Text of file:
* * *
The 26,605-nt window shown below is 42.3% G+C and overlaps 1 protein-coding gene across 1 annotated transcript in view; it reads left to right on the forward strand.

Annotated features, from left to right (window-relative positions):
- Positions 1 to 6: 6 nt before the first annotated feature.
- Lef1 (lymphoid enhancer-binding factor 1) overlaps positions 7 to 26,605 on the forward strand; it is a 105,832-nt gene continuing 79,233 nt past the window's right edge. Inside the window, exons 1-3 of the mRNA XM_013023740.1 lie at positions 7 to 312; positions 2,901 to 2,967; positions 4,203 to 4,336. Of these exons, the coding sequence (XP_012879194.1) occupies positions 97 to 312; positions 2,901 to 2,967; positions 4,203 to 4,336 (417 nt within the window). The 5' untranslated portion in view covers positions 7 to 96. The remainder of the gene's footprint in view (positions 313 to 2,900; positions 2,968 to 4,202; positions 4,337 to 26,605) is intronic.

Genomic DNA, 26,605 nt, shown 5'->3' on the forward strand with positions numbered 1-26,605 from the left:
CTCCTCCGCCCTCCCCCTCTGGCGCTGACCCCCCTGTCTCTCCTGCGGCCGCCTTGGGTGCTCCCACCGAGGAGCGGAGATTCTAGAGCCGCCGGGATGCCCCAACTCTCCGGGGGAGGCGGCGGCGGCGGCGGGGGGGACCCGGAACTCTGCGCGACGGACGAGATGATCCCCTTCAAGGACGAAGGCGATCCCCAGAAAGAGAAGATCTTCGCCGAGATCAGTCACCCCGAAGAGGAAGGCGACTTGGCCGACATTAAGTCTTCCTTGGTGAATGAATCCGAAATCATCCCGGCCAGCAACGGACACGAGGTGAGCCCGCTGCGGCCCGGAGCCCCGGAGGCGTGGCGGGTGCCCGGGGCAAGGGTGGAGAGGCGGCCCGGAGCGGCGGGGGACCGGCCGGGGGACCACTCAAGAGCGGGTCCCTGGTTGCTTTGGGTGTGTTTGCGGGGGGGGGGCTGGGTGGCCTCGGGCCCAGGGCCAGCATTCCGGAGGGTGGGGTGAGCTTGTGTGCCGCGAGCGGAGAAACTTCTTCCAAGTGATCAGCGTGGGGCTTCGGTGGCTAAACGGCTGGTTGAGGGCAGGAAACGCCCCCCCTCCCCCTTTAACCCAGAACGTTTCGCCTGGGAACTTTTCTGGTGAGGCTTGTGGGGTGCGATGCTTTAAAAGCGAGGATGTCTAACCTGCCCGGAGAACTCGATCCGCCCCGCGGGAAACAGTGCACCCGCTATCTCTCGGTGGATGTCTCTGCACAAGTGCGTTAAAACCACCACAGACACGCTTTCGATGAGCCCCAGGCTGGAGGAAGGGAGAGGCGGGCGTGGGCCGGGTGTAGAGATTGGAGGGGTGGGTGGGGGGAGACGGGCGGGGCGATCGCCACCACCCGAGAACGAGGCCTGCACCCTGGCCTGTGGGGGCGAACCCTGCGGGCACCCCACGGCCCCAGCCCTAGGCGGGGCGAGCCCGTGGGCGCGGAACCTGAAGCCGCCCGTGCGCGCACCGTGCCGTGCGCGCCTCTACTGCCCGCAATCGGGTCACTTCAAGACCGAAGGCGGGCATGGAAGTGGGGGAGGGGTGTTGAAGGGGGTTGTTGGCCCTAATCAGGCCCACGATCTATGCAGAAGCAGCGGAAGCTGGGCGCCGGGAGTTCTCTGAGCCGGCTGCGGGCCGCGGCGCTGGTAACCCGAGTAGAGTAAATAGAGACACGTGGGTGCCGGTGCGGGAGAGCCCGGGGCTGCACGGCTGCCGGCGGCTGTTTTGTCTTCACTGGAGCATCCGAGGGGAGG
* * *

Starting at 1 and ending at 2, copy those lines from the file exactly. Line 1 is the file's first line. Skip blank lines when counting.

The 26,605-nt window shown below is 42.3% G+C and overlaps 1 protein-coding gene across 1 annotated transcript in view; it reads left to right on the forward strand.

Annotated features, from left to right (window-relative positions):